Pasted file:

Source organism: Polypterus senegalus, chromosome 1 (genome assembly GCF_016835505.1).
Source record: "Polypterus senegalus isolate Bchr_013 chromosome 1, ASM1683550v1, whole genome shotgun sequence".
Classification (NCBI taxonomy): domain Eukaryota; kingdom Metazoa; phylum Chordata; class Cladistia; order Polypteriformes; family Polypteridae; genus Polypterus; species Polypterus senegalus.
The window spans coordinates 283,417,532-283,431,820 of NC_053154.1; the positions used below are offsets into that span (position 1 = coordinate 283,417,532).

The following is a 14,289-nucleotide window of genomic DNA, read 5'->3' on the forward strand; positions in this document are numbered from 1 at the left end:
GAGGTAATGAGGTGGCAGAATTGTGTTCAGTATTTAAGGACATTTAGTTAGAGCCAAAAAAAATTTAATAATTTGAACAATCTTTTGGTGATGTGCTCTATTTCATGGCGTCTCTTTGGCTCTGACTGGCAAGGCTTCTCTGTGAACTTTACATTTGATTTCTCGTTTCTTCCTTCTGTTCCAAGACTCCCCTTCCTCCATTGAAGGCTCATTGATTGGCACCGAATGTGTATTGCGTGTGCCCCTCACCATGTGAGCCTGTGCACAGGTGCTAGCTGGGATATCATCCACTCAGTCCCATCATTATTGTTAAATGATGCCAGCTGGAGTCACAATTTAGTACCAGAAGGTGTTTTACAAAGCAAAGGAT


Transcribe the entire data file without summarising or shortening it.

Source organism: Polypterus senegalus, chromosome 1 (genome assembly GCF_016835505.1).
Source record: "Polypterus senegalus isolate Bchr_013 chromosome 1, ASM1683550v1, whole genome shotgun sequence".
Classification (NCBI taxonomy): domain Eukaryota; kingdom Metazoa; phylum Chordata; class Cladistia; order Polypteriformes; family Polypteridae; genus Polypterus; species Polypterus senegalus.
The window spans coordinates 283,417,532-283,431,820 of NC_053154.1; the positions used below are offsets into that span (position 1 = coordinate 283,417,532).

The following is a 14,289-nucleotide window of genomic DNA, read 5'->3' on the forward strand; positions in this document are numbered from 1 at the left end:
GAGGTAATGAGGTGGCAGAATTGTGTTCAGTATTTAAGGACATTTAGTTAGAGCCAAAAAAAATTTAATAATTTGAACAATCTTTTGGTGATGTGCTCTATTTCATGGCGTCTCTTTGGCTCTGACTGGCAAGGCTTCTCTGTGAACTTTACATTTGATTTCTCGTTTCTTCCTTCTGTTCCAAGACTCCCCTTCCTCCATTGAAGGCTCATTGATTGGCACCGAATGTGTATTGCGTGTGCCCCTCACCATGTGAGCCTGTGCACAGGTGCTAGCTGGGATATCATCCACTCAGTCCCATCATTATTGTTAAATGATGCCAGCTGGAGTCACAATTTAGTACCAGAAGGTGTTTTACAAAGCAAAGGAT